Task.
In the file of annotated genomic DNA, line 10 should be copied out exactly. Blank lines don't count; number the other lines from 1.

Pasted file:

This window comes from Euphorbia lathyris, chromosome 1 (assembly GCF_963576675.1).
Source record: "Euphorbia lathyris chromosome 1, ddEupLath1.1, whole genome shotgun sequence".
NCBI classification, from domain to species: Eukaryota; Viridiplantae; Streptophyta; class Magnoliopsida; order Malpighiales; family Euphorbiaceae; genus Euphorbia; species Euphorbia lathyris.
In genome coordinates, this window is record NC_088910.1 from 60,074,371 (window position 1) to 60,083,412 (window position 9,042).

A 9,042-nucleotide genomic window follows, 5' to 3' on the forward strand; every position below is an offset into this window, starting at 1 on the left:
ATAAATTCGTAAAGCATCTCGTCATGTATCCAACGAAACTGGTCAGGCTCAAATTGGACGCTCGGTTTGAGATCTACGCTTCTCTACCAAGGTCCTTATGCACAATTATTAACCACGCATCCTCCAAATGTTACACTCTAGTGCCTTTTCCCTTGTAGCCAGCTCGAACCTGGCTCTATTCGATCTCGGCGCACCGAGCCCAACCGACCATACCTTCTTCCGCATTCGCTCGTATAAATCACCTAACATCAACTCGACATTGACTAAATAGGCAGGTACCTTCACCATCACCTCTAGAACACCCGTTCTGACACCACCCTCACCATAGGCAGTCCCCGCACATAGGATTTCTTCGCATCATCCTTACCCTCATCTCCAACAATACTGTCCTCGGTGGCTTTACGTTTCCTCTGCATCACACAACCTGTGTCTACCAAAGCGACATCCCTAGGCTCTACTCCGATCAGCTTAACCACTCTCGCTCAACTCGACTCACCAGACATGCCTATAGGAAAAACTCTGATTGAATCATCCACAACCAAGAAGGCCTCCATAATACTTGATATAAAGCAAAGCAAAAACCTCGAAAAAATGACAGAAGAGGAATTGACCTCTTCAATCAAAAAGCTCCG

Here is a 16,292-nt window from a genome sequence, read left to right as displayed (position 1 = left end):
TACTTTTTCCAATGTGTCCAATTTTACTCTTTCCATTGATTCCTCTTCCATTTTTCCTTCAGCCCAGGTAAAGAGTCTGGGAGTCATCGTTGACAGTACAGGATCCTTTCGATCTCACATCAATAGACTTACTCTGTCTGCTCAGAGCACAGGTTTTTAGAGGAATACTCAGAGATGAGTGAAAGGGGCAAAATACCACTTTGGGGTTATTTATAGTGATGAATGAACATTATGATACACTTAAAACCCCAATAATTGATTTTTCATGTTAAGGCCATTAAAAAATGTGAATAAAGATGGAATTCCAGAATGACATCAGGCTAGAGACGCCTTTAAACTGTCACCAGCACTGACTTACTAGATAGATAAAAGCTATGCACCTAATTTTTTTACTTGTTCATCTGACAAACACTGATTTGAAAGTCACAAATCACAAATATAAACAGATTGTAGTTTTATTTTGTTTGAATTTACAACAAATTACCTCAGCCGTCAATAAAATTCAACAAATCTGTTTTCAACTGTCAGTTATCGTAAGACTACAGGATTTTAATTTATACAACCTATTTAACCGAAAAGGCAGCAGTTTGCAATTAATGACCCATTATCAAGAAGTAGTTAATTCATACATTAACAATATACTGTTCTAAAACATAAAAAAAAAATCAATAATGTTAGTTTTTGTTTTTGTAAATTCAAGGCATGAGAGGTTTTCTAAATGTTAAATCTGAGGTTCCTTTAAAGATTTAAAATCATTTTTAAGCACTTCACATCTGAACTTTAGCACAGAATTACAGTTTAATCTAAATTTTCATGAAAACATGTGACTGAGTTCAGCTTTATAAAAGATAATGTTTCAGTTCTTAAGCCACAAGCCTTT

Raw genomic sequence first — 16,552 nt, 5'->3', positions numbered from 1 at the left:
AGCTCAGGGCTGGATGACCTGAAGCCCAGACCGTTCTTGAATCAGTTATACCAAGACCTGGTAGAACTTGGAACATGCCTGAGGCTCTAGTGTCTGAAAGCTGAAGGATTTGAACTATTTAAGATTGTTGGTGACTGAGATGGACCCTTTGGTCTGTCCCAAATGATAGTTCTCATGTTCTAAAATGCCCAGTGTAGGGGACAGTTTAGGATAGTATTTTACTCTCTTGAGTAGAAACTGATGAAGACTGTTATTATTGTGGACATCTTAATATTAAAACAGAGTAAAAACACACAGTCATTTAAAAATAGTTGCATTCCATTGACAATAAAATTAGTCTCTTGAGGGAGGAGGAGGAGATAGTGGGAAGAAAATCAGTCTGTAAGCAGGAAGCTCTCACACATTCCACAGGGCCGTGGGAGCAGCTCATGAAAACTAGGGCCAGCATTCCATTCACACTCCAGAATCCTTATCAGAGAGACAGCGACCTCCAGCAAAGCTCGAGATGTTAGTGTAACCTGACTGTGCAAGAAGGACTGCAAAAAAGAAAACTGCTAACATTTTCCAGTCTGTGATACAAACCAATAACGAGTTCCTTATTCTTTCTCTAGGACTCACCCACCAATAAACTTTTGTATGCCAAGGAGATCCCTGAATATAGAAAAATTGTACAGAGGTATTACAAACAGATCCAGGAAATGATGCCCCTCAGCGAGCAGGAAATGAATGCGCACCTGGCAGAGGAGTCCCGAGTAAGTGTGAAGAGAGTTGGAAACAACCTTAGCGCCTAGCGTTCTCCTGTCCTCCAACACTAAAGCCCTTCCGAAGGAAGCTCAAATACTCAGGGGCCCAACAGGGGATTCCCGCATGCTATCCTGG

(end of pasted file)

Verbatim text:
AGCTCAGGGCTGGATGACCTGAAGCCCAGACCGTTCTTGAATCAGTTATACCAAGACCTGGTAGAACTTGGAACATGCCTGAGGCTCTAGTGTCTGAAAGCTGAAGGATTTGAACTATTTAAGATTGTTGGTGACTGAGATGGACCCTTTGGTCTGTCCCAAATGATAGTTCTCATGTTCTAAAATGCCCAGTGTAGGGGACAGTTTAGGATAGTATTTTACTCTCTTGAGTAGAAACTGATGAAGACTGTTATTATTGTGGACATCTTAATATTAAAACAGAGTAAAAACACACAGTCATTTAAAAATAGTTGCATTCCATTGACAATAAAATTAGTCTCTTGAGGGAGGAGGAGGAGATAGTGGGAAGAAAATCAGTCTGTAAGCAGGAAGCTCTCACACATTCCACAGGGCCGTGGGAGCAGCTCATGAAAACTAGGGCCAGCATTCCATTCACACTCCAGAATCCTTATCAGAGAGACAGCGACCTCCAGCAAAGCTCGAGATGTTAGTGTAACCTGACTGTGCAAGAAGGACTGCAAAAAAGAAAACTGCTAACATTTTCCAGTCTGTGATACAAACCAATAACGAGTTCCTTATTCTTTCTCTAGGACTCACCCACCAATAAACTTTTGTATGCCAAGGAGATCCCTGAATATAGAAAAATTGTACAGAGGTATTACAAACAGATCCAGGAAATGATGCCCCTCAGCGAGCAGGAAATGAATGCGCACCTGGCAGAGGAGTCCCGAGTAAGTGTGAAGAGAGTTGGAAACAACCTTAGCGCCTAGCGTTCTCCTGTCCTCCAACACTAAAGCCCTTCCGAAGGAAGCTCAAATACTCAGGGGCCCAACAGGGGATTCCCGCATGCTATCCTGG